USDA puts beef at center of Biden’s anti-trust and climate campaigns

Despite some negative publicity associated with beef’s GHG emissions, the sector received a $500m USDA package to increase processing capacity while Rabobank’s Justin Sherrard says, ‘beef is where the answer lies.’

Beef has long been a focus for those aiming to raise agriculture’s profile within the global climate change discussion. A recent campaign by FAIRR, for example, highlighted that protein-related emissions have largely been excluded from the Paris Agreement’s Nationally Determined Contributions.

FAIRR’s campaign reflects the type of public pressure investors might instinctively seek to avoid, but a recent Rabobank report and the USDA’s plans to invest $500 million to expand meat- and poultry-processing capacity demonstrate beef’s complicated position at the intersection of several trends.

Rabobank global protein strategist Justin Sherrard co-authored the bank’s June report, which examined approaches to lowering beef-related GHG emissions. It noted that progress has been limited by structural misalignment of costs and benefits in a particularly complex supply chain.

“If we’re going to get to net zero, you need all of that land that is managed for beef to change the way it is managed. You need to change the way those animals are managed,” Sherrard told Agri Investor. “You need to ensure we continue to get the nutritional output and pleasure associated with eating beef and we can do all of that with a much lower sustainability footprint.”

The report called for market-based mechanisms to encourage sustainability and highlighted the need for “change in the way beef producers are recognized and rewarded” to facilitate this. “Those who are close to agri know that beef is where the answer lies, it’s not where the problem lies,” Sherrard added.

FAIRR executive director Maria Lettini has been engaging with policymakers for five years and told Agri Investor she has recently observed increased willingness to consider new approaches to influencing how food is produced.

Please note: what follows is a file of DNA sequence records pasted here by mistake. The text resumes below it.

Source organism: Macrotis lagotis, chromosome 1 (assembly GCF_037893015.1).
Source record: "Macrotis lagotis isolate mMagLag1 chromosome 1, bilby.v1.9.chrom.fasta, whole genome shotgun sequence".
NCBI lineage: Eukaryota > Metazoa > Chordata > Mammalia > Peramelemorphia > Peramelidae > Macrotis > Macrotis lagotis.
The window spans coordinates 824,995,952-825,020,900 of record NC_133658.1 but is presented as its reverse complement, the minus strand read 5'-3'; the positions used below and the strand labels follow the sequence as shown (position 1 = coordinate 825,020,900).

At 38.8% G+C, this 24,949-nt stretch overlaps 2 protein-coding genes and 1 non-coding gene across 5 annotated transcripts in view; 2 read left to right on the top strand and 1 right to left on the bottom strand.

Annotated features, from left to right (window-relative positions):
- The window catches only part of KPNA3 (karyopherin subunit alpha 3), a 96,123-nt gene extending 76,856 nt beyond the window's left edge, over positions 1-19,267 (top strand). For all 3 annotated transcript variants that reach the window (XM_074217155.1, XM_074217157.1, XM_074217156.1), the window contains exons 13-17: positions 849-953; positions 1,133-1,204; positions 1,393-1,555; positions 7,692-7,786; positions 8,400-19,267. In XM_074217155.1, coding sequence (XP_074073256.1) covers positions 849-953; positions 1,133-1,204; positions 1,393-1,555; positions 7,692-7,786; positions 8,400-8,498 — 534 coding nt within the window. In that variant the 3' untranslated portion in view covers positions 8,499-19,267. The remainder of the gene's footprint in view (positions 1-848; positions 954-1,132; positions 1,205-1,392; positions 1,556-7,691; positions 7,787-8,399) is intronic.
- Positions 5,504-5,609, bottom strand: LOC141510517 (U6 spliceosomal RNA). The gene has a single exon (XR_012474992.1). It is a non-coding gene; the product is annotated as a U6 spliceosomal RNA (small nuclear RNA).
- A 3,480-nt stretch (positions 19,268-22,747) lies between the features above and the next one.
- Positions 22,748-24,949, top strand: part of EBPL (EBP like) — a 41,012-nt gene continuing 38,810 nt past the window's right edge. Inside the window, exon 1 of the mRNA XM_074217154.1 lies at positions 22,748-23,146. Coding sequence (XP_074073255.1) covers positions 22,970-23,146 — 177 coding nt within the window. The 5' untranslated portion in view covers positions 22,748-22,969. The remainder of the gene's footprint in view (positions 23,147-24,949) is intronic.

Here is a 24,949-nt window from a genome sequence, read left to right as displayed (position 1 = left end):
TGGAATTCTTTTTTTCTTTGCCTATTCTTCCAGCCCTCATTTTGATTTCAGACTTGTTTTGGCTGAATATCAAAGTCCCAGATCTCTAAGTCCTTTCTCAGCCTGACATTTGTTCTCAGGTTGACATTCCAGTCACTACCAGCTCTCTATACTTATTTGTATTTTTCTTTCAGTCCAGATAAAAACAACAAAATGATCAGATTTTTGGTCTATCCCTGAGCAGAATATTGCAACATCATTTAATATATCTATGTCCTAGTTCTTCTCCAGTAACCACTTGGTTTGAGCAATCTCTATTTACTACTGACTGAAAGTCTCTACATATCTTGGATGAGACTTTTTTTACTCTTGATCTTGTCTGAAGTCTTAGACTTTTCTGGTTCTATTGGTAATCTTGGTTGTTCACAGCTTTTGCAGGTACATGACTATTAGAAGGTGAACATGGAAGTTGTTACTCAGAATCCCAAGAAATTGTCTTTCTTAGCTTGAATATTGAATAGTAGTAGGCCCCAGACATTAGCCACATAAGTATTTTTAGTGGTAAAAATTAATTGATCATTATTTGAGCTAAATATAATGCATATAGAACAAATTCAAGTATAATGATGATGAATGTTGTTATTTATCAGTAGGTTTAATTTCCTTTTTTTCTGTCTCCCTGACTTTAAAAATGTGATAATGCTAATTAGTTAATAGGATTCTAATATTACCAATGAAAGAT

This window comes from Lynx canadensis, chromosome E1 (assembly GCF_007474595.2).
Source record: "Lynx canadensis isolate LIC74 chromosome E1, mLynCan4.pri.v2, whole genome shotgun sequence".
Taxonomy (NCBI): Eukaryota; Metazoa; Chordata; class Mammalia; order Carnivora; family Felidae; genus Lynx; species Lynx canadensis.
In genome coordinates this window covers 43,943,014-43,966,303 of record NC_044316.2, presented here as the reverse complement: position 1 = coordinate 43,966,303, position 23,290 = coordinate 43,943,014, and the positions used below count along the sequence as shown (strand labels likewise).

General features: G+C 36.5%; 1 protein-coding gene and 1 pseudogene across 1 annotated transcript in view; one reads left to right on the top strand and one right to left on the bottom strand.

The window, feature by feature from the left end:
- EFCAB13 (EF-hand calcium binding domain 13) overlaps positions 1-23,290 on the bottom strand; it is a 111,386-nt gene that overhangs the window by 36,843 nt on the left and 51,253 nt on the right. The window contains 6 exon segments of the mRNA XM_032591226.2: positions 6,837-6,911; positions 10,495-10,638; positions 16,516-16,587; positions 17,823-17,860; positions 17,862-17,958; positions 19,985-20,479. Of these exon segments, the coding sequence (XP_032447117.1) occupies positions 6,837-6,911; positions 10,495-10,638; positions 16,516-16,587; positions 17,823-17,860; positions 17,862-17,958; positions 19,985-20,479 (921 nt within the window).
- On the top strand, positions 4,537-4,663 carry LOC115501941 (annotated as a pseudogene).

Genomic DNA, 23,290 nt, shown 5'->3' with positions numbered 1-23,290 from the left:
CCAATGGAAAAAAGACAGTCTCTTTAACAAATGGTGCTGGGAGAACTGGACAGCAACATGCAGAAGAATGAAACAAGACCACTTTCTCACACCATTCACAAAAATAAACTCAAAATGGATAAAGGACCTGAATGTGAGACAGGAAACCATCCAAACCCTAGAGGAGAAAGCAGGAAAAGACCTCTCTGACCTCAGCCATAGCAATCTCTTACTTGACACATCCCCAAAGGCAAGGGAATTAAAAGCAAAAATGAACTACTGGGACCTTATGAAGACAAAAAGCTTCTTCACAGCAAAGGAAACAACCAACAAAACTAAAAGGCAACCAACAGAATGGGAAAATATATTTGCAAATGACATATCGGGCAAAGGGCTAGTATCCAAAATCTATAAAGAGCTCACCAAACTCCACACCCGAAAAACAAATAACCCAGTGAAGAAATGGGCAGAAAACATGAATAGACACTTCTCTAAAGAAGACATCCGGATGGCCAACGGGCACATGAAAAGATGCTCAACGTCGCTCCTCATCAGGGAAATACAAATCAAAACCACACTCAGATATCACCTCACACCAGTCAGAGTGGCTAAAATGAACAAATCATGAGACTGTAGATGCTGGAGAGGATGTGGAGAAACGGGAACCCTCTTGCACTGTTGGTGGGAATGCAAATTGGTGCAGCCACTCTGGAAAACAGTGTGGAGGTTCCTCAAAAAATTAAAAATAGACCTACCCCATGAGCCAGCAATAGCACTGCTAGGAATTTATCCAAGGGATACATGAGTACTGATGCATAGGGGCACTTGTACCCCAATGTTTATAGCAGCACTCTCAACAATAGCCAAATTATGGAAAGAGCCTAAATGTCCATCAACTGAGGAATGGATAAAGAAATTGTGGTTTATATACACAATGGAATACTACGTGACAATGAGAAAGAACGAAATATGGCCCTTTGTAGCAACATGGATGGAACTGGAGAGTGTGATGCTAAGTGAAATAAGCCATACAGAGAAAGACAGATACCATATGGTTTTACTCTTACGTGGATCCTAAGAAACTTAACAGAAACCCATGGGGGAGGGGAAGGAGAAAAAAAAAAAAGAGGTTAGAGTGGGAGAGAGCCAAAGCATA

“There is a desire to be really collaborative and work across stakeholders to understand how we can change this system,” Lettini said, highlighting subsidy reform and blended finance as approaches governments appear increasingly willing to consider.

The US will be especially important in this effort, Lettini added, in part because the goals of the Biden administration’s Build Back Better initiative are likely to involve engaging the private sector in new ways.

“We want to be producing animals for food in a way that is indicative of the true cost of that production,” she said. “This is going to come into play when we start thinking about public-private partnerships and how money is going to be deployed.”

The USDA’s $500 million investment package intends to increase meat- and poultry-processing capacity to boost competition, mitigate climate change and stimulate private and local government spending.

The Biden administration’s efforts to increase competition across the economy amid an intense focus on the climate naturally begins with a meat-processing sector where environmental stress helped create the concentration risks highlighted recently by covid-19.

As agriculture secretary Tom Vilsack put it in his statement announcing the USDA’s package, covid-19 “exposed a [US] food system that was rigid, consolidated and fragile…that rewards size over all else.”

As a result, the USDA has identified meat processing as an early focus of the effort called for by Rabobank to change how producers are “recognized and rewarded.” Though massive government spending plans will not be greeted warmly by all in the market, they do present relevant managers with a chance to influence the new forms of government partnership that could shape opportunities available to them in ag and elsewhere over the long term.